All she wants is her sister back, her parents to get a clue, her brother to quit dealing drugs, the murder trial to be over, and most of all, to be reunited with the pretty little pills that change the gory red on her hands to a much more pleasant hazy blue.
Well that and serious, hard-core, merciless revenge.
*May Contain Spoilers*
Aften Brook Szymanski surprises readers with possibilities in her novel, Killer Potential. Yvette has had an undoubtedly hard time growing up. Her father is always busy, her mother doesn't seem to care, and she has trouble getting along with her foster siblings. Meanwhile her older sister is too absorbed with skipping class and her little brother... that blood isn't thicker than anything.
But is that the background of a killer? A seventeen year old murderer? Potentially.
Yvette is depicted in two time frames within this novel: the past and the present. The past tells the story of moving around a lot, her dad trying to keep a paying job. Yvette's mother is depressed, struggling to raise her three children and make money by taking care of foster children. Throughout this, Yvette didn't get a lot of attention. She was the tattle tale, trying to keep everything in order. She didn't like to get in trouble or step out of line. That didn't make her foster siblings too keen to be nice to her.
With the past, readers see how lonely Yvette was as a little girl, and how much she wanted to be close with her older sister. The past moves quicker than the present and soon Yvette is teen. She's experienced fear, loss, and confusion. Her mother is too interested in taking medicine to make the pain go away than getting out of bed, while her dad is still constantly gone. But as the past draws closer and closer to the present, the closer the truth is to coming out. The truth behind Yvette's current living situation in a maximum security psych ward.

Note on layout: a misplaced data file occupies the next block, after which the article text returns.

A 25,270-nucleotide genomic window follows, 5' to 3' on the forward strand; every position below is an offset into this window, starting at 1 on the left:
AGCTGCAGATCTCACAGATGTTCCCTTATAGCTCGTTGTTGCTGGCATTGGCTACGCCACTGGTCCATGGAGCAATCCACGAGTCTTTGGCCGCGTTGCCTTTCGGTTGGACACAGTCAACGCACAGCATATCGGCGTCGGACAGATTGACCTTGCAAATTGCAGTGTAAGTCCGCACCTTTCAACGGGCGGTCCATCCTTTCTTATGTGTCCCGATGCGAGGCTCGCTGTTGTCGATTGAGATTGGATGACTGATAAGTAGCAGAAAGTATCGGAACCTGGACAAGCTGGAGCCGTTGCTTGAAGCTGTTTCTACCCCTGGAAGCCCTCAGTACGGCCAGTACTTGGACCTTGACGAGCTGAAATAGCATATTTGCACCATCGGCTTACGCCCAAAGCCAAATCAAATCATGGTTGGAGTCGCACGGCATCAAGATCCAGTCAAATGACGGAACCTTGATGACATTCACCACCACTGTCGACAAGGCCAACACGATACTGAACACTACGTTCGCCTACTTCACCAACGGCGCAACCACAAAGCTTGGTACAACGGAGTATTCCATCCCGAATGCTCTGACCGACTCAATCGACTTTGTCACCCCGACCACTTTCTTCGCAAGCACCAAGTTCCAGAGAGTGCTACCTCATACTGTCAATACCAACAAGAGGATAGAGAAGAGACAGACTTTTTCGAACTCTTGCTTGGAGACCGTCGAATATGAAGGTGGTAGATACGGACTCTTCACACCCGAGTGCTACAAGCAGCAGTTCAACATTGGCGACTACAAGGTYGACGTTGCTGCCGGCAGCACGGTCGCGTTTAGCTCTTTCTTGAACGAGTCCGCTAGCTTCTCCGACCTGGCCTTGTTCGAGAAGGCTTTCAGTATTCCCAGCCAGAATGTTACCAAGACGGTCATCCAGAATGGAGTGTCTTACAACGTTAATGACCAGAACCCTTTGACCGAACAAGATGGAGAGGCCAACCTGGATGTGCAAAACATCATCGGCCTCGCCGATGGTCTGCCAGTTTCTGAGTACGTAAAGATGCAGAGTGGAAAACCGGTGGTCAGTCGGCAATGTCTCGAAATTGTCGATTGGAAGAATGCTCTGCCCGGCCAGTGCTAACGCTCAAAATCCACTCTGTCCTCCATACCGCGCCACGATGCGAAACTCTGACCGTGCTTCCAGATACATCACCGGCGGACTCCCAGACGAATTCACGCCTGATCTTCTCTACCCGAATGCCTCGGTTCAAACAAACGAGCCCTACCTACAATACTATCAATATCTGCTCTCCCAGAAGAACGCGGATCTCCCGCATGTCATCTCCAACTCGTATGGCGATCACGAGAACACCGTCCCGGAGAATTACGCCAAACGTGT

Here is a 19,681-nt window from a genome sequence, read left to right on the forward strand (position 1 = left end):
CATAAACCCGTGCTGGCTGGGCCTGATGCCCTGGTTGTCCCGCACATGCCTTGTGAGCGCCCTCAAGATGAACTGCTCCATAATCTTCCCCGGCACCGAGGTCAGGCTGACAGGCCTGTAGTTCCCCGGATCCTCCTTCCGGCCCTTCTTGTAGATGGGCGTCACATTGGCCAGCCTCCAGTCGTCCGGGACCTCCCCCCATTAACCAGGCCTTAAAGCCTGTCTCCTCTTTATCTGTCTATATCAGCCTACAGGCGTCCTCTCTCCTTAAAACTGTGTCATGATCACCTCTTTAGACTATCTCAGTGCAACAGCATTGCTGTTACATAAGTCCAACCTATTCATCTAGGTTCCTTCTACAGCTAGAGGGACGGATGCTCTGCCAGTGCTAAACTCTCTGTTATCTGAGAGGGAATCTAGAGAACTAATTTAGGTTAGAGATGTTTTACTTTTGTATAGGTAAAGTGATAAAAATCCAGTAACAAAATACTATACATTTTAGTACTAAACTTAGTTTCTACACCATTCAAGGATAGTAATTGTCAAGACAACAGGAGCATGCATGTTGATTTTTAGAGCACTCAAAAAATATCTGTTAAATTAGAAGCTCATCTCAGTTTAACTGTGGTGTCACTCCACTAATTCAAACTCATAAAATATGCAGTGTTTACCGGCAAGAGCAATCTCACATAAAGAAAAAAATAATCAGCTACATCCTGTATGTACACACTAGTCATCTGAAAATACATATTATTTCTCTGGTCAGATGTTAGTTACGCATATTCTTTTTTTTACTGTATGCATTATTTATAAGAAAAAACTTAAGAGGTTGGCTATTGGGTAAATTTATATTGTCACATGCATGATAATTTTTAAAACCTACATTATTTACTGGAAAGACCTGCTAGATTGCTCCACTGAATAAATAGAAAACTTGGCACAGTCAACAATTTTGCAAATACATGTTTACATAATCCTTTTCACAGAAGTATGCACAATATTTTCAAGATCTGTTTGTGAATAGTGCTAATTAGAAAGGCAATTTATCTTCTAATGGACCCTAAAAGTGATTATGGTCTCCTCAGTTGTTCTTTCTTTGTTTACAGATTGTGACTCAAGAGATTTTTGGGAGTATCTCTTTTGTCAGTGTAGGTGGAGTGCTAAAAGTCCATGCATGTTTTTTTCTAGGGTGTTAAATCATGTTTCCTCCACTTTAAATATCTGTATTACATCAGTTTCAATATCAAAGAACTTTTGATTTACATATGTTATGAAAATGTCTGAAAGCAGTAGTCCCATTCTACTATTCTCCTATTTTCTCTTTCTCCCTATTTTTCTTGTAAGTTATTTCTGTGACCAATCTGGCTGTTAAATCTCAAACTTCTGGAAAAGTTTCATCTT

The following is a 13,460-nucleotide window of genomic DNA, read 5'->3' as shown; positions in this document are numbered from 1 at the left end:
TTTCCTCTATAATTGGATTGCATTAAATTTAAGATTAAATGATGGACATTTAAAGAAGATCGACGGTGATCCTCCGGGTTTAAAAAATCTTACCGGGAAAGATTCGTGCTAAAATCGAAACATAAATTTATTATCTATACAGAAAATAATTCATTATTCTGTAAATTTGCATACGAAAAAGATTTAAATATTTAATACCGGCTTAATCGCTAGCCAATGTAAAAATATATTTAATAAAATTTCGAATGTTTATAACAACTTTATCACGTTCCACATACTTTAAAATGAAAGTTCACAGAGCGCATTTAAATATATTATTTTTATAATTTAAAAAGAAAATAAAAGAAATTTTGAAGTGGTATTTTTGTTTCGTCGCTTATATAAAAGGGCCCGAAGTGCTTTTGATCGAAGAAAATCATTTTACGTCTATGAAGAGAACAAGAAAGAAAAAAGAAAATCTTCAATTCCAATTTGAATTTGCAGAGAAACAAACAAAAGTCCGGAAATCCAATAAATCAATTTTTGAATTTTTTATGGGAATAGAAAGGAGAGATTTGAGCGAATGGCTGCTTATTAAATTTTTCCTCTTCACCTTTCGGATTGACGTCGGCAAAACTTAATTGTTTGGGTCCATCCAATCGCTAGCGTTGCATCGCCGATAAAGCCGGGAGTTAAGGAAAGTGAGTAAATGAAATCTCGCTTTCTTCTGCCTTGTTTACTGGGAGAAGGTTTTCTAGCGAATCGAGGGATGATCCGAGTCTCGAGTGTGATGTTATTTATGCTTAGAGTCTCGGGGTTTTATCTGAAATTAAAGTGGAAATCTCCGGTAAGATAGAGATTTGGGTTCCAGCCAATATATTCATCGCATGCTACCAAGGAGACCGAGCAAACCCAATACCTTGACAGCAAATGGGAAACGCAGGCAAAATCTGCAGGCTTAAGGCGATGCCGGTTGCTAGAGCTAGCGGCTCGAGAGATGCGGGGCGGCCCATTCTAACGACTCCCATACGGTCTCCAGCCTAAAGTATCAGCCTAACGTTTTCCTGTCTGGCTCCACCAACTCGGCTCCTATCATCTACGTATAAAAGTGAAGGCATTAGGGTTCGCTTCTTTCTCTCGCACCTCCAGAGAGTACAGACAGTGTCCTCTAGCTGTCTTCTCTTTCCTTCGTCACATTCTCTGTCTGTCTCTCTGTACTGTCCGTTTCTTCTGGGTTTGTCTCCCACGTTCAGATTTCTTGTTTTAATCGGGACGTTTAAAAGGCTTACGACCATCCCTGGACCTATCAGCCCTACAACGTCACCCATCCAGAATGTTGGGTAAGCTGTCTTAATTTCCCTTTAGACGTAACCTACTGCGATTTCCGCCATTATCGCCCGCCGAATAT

In the present, Yvette is suffering. She's in a psych ward for a murder she may or may not have committed. She's completely dependent on pills because they help her escape what happened for a little while. What's interesting is that it seems every time Yvette takes a pill, that's when the past comes back and reveals a little more about what's going on to the reader. Yvette is a terrifying girl in the present. She's manipulative, depressed, and rude.
The contrast between the past and present is intriguing because the reader has to figure out how Yvette got to this point and Yvette isn't a very reliable narrator. That unreliability causes readers to second guess what they're being told and shown. But that's also what makes this novel so entertaining to read, the reader gets to make assumptions and guesses that may or may not be true by the end of the novel. And readers have no idea what exactly happened until the final few chapters. Also, as a young adult novel, it traverses dangerous territory. It talks about self-harm, drug use, drug overdose, drug dealing, and rape, among other things. Killer Potential isn't for everyone, but it is an entertaining novel with mystery, intrigue, and a character with the potential to be a killer.
Rating: 3.5/5 Cups